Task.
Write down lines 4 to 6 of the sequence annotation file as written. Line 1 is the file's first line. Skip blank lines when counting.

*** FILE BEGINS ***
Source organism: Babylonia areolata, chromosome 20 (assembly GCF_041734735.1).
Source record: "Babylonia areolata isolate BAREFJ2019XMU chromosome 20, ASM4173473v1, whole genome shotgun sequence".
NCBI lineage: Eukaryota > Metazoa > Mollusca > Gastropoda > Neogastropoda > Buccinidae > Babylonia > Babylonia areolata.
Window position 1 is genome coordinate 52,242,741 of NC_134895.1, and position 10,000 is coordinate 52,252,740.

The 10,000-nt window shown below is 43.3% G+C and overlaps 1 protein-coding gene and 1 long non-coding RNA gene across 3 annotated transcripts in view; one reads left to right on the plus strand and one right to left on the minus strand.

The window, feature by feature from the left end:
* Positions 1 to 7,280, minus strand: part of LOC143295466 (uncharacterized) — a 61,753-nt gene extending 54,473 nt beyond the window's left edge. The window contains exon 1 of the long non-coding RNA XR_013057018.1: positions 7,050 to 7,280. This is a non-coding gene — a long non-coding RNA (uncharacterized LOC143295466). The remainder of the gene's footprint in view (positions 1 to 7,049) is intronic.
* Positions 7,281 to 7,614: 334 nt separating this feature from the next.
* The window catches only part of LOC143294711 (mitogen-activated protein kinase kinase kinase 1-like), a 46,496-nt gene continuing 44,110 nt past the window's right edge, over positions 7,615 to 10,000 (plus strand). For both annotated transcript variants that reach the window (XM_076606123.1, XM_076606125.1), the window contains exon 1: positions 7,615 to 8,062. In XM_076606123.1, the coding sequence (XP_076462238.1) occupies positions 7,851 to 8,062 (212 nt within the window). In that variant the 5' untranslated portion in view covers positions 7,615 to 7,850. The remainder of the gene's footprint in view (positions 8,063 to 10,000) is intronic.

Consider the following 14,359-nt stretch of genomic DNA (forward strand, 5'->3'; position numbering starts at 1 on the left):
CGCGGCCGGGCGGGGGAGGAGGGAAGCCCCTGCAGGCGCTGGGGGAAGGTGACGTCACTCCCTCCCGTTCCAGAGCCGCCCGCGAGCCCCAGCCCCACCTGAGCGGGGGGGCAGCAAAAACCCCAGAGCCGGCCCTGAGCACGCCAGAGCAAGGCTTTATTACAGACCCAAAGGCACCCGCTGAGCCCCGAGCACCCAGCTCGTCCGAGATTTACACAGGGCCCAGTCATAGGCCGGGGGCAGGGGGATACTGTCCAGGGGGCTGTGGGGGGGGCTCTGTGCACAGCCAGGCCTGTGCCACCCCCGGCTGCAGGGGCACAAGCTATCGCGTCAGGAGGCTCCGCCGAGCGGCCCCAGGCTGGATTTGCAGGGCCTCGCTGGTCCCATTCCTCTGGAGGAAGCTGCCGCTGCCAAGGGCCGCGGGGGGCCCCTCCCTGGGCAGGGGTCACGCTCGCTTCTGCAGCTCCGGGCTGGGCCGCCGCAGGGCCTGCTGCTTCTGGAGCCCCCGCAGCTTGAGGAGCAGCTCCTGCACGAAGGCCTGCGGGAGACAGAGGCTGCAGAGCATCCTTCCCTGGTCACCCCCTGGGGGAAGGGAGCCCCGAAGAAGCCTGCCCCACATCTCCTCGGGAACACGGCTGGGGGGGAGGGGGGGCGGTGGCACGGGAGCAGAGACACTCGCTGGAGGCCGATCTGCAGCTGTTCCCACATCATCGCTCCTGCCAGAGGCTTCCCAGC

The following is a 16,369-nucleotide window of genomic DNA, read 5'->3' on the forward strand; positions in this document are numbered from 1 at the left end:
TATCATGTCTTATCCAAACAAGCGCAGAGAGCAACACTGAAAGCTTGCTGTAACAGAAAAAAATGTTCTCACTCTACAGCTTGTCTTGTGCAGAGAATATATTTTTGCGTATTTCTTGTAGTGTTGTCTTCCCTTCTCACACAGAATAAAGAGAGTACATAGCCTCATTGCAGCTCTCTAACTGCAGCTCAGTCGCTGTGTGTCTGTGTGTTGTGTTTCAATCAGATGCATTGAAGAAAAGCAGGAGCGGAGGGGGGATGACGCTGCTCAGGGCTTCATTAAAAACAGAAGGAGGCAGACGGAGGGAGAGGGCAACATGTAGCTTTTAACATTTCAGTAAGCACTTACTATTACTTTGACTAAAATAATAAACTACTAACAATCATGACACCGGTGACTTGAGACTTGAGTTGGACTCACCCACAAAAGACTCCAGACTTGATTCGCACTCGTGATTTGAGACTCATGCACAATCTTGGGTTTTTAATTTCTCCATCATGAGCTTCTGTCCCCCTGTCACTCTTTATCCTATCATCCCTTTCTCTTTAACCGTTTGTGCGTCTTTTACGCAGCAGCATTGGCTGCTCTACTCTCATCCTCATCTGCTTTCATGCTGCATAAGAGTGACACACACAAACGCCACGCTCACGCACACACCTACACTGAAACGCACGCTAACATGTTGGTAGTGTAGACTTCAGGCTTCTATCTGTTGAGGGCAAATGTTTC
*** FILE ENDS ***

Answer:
Window position 1 is genome coordinate 52,242,741 of NC_134895.1, and position 10,000 is coordinate 52,252,740.

The 10,000-nt window shown below is 43.3% G+C and overlaps 1 protein-coding gene and 1 long non-coding RNA gene across 3 annotated transcripts in view; one reads left to right on the plus strand and one right to left on the minus strand.

The window, feature by feature from the left end: